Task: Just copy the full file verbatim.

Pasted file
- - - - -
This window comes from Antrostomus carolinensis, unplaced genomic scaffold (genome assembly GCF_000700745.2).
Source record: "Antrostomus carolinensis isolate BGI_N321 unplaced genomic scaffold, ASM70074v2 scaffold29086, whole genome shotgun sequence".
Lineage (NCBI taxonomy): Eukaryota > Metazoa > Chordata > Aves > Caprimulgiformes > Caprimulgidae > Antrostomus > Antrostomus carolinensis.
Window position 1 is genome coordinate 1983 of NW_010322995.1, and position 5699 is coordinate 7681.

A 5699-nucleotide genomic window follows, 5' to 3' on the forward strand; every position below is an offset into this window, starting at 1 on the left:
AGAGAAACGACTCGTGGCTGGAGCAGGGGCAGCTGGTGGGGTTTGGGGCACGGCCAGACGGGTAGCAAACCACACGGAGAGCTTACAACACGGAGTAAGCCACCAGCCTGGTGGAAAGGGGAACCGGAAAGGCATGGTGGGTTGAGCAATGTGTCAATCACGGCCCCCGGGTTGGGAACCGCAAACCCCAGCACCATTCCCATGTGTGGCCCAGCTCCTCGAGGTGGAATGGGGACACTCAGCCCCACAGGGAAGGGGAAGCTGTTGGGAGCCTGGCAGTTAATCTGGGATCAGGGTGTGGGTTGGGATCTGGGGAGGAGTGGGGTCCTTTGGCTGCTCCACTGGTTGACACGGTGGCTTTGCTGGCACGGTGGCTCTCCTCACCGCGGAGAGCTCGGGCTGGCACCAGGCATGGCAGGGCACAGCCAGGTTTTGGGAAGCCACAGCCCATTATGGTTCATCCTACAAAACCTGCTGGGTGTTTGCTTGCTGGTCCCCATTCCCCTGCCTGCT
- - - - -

This window comes from Antrostomus carolinensis, unplaced genomic scaffold (genome assembly GCF_000700745.2).
Source record: "Antrostomus carolinensis isolate BGI_N321 unplaced genomic scaffold, ASM70074v2 scaffold29086, whole genome shotgun sequence".
Lineage (NCBI taxonomy): Eukaryota > Metazoa > Chordata > Aves > Caprimulgiformes > Caprimulgidae > Antrostomus > Antrostomus carolinensis.
Window position 1 is genome coordinate 1983 of NW_010322995.1, and position 5699 is coordinate 7681.

A 5699-nucleotide genomic window follows, 5' to 3' on the forward strand; every position below is an offset into this window, starting at 1 on the left:
AGAGAAACGACTCGTGGCTGGAGCAGGGGCAGCTGGTGGGGTTTGGGGCACGGCCAGACGGGTAGCAAACCACACGGAGAGCTTACAACACGGAGTAAGCCACCAGCCTGGTGGAAAGGGGAACCGGAAAGGCATGGTGGGTTGAGCAATGTGTCAATCACGGCCCCCGGGTTGGGAACCGCAAACCCCAGCACCATTCCCATGTGTGGCCCAGCTCCTCGAGGTGGAATGGGGACACTCAGCCCCACAGGGAAGGGGAAGCTGTTGGGAGCCTGGCAGTTAATCTGGGATCAGGGTGTGGGTTGGGATCTGGGGAGGAGTGGGGTCCTTTGGCTGCTCCACTGGTTGACACGGTGGCTTTGCTGGCACGGTGGCTCTCCTCACCGCGGAGAGCTCGGGCTGGCACCAGGCATGGCAGGGCACAGCCAGGTTTTGGGAAGCCACAGCCCATTATGGTTCATCCTACAAAACCTGCTGGGTGTTTGCTTGCTGGTCCCCATTCCCCTGCCTGCT